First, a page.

I'm trying to find a fix for this without buying a new station if possible. If I DO need to buy a new station, I'd like to keep the older one as well for the cars that can charge faster at greater than 48 amp (Dual Charger Cars) as the newer stations only support 48 amp I believe. What a waste going backwards in charge rages....

Any ideas? Has anyone seen a fix for this? Station software update maybe? Problem with the cars itself? Technical Bulletin that needs to be applied to the vehicles?
No, Tesla never bothered to fix anything to resolve this incompatibility. Throughout 2018 and 2019, as mentioned in those threads, when people were calling to complain about it, Tesla would just send them a Gen2 wall connector to replace the Gen1, so it would work with all cars again.

So keep trying to get hold of Tesla somehow.
 
No, it's nothing to do with any of that. This is a known incompatibility of the Gen1 wall connectors with the cars with MCU 2 or later.

@islandbayy I'm really surprised you are just now finding out about this. This was first found in the summer of 2018. Here are some threads on this:

Series 1 HPWC issues with 2018 model S

Gen 1 HPWC with newer Model Xs?

Charging equipment fault on the Tesla destination charger


No, Tesla never bothered to fix anything to resolve this incompatibility. Throughout 2018 and 2019, as mentioned in those threads, when people were calling to complain about it, Tesla would just send them a Gen2 wall connector to replace the Gen1, so it would work with all cars again.

So keep trying to get hold of Tesla somehow.
I knew about it, though thought it was on a more limited number of vehicles. I have had new vehicles that have charged, so it seemed like a limited set. Now that new vehicles are starting to populate the world more, it's becoming more frequent.

I actually got a message from a Wisconsinite here, just so happens to be the man with the Tesla Solar Roof that has been all over the news :) He is going to sponsor a Gen 3 station for us with some signage for his business (Insurance Agent). Awesome man! More to come on that! But it's a start. Im going to keep the 80 amp gen 1 station for now, as myself and a number of drivers still have the old dual chargers and 72 amp chargers. Still think its dumb, especially with larger batteries coming out now, that Tesla is going with SLOWER charging instead of faster. The Gen 3 will take the place of the one that was stolen a while back.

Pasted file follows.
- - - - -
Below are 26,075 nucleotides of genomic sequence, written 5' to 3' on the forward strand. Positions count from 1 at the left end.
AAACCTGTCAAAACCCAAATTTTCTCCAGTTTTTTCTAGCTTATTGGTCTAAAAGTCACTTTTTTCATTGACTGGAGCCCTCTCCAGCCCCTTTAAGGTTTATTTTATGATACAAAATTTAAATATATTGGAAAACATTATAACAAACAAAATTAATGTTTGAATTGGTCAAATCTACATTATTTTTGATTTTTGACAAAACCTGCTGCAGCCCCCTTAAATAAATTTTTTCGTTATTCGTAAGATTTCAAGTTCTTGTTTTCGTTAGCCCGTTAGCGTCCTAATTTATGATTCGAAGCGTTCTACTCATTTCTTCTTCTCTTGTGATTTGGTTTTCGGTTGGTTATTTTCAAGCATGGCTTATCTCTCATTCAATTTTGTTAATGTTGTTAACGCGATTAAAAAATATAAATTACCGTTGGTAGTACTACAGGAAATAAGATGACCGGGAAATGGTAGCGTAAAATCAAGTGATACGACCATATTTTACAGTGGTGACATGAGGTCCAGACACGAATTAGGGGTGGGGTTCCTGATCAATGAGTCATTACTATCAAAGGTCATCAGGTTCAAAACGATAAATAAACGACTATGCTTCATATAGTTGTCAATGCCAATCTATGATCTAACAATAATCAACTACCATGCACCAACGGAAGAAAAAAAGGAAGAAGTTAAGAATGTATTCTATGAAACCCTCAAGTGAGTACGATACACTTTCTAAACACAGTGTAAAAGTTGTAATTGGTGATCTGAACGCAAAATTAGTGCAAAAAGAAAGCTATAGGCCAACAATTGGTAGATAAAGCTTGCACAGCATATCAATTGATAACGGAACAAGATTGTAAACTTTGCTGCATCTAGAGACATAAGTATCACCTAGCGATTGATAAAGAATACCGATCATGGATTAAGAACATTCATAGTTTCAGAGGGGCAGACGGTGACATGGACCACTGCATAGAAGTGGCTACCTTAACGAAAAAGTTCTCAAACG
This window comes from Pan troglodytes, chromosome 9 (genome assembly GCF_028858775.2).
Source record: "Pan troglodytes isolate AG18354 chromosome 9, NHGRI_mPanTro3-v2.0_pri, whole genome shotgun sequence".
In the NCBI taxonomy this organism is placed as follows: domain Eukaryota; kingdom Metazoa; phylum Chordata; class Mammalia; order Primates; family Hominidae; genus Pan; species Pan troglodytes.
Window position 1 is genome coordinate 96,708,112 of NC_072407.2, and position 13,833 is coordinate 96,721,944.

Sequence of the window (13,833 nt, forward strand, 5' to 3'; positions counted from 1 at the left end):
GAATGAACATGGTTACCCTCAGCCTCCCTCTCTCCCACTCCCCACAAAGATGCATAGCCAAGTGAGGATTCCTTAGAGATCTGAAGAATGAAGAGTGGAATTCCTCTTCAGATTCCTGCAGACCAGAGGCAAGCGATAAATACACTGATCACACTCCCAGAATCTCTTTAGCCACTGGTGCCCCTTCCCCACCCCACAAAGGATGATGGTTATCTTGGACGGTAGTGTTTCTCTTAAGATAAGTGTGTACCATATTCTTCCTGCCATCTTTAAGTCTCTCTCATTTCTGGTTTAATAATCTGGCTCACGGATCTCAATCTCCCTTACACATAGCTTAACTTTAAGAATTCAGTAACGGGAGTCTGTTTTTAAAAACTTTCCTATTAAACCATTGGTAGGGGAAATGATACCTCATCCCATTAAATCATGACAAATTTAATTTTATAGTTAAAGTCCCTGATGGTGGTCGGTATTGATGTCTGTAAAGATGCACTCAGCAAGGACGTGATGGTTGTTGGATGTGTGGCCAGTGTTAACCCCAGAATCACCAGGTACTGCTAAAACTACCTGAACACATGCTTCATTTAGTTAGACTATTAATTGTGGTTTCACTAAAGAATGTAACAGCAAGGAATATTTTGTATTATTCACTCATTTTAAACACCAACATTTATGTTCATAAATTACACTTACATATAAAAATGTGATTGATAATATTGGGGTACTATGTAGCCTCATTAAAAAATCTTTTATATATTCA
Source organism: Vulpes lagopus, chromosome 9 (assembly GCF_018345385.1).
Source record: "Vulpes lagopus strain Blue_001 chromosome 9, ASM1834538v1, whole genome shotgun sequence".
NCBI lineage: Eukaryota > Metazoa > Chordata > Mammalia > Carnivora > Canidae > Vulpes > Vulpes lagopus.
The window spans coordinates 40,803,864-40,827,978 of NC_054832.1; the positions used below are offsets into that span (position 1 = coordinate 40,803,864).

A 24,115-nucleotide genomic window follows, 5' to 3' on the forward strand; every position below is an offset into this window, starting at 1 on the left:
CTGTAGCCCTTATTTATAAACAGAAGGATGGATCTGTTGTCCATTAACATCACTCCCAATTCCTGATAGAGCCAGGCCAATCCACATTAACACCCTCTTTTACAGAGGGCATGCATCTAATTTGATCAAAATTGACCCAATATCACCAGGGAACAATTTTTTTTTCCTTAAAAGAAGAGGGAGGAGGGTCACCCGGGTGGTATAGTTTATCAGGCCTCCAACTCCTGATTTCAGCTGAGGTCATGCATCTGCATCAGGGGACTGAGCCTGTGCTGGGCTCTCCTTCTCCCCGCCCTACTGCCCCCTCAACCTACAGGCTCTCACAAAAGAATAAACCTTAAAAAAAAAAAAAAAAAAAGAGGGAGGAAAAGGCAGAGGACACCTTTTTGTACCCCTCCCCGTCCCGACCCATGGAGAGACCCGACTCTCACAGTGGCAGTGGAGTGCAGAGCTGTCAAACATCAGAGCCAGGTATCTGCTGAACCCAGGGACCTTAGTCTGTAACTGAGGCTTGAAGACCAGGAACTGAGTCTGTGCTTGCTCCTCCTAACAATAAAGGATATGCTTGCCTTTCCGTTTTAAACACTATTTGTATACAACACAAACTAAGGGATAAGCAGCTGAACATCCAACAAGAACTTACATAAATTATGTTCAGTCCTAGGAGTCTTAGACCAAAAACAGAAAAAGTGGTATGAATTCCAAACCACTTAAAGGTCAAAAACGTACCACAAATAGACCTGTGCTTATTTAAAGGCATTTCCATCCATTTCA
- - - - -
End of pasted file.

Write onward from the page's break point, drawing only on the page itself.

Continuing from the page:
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Rocky_H

Well-Known Member
Feb 19, 2015
7,845
9,870
Boise, ID
Still think its dumb, especially with larger batteries coming out now, that Tesla is going with SLOWER charging instead of faster.
Well, that actually makes more sense, though, "from a certain point of view" (Kenobi). Consider the old Model S 60. Range was just barely 200 miles. You would be running that low really often, and you would have quite a need for fast AC charging, maybe even once or twice in the same day, depending on your use.

But the newer Model S, with 400+ miles of range? You're going to have tons of leftover range every day and almost never run it down low. The only time you will come close to running that down is when you're on a highway trip anyway and hopping from Supercharger to Supercharger. So there is hardly any need for fast AC charging. As batteries continue to get up to 500 and 600 miles of range, the need for high power onboard chargers just becomes less and less, versus using Superchargers as needed.